I could say the same thing about Roger and Joan, even though we know by now that their pairing is ultimately too toxic to last. That said, these partners are an amazing work family and the way they unite to pitch the idea of SC&P West is as exhilarating as their little capers have always been on this show. The catch, of course, is that not everyone is buying what they’re selling this time. They’ve burned the bridge with Ken and lost Dow, so even though Pete finds a way to secure Secor Laxatives, McCann is not impressed. They instead want to dazzle our guys with exciting things like “Coca Cola”, assuming they’ll all be delighted to be heading to “advertising heaven”. As we’ve seen in the past, Roger and Don have bristled when they’ve had to report to a higher-up and have bolted. They don’t like the idea at all; they want the autonomy they’ve always enjoyed. Ted’s fine with it, because he’s not afraid of the big bad agency. Pete is anxious, but probably hopes he’ll finally find someone who really respects him. Joan’s just worried that none of her accounts seem to be making the transition.
I can relate a bit to this idea of mergers and absorption, as I’ve worked for one ad agency for nearly 20 years but the name on my business card has changed four times. The consolidation that is commonplace nowadays began back around this time when so many boutique agencies were being swallowed up and sold off for parts. The reaction of the rest of the office staff at the end was a perfect scene of chaos that represents the uncertainty being faced when you know that the agency that’s taking over yours already has someone who does your job. They know there’s not enough room for everyone. And Don can’t rally the troops this time the way he could back when he got everyone to work together to win the Jaguar business. Has he lost his touch because he’s so adrift if his personal life? The end of the hour finds him truly alone; Ted has a girlfriend waiting, Pete is off to check on Trudy, Joan is going to see Richard and even Roger is meeting Marie, reinforcing the weird father/brother bond he and Don have. It’s pretty much the saddest thing ever that he’s trying to find Diana to commiserate with after such a day. I personally hope she’s gone for good, but I still want something good to happen for Don before we leave him forever. He’s a disaster of a person, but I can’t help but love him and want him to find the happiness that’s always eluded him.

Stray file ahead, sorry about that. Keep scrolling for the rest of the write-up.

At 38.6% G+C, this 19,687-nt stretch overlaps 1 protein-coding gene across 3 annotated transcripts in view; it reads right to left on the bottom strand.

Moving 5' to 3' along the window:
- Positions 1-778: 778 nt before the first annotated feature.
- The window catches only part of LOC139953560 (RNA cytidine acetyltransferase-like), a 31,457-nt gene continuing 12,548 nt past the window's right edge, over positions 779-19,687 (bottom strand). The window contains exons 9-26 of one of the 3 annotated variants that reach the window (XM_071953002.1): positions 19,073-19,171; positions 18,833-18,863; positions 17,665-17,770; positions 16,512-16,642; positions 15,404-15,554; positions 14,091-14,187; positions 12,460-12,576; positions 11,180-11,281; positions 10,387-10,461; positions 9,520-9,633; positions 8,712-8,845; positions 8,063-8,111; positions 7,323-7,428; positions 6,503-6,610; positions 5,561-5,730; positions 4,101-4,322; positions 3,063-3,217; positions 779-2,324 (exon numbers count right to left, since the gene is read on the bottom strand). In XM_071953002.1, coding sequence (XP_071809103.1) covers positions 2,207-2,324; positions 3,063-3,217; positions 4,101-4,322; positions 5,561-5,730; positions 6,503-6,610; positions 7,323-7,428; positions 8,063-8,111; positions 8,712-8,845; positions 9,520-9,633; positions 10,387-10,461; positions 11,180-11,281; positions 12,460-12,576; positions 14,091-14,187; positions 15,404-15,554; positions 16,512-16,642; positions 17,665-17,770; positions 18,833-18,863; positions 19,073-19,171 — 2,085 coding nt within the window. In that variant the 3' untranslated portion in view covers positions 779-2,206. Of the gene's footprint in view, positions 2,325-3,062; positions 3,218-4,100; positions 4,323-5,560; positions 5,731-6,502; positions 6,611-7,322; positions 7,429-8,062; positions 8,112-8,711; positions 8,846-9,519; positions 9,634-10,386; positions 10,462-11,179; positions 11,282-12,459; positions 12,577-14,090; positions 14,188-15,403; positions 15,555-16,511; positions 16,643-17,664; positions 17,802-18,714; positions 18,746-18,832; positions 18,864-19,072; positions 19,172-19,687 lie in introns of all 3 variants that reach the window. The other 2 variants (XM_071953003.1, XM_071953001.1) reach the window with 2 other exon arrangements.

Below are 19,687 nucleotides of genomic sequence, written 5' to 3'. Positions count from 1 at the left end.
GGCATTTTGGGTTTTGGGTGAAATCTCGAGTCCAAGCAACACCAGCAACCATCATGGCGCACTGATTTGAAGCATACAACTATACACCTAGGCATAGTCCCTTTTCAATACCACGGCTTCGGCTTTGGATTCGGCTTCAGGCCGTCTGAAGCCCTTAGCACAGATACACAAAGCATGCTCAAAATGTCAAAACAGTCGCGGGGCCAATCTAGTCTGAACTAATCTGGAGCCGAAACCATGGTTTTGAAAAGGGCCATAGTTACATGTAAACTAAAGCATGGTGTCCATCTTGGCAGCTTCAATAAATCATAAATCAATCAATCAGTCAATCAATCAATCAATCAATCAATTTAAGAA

Next week – a vague trailer doesn’t tell us much, except that Harry Crane will say something to Roger.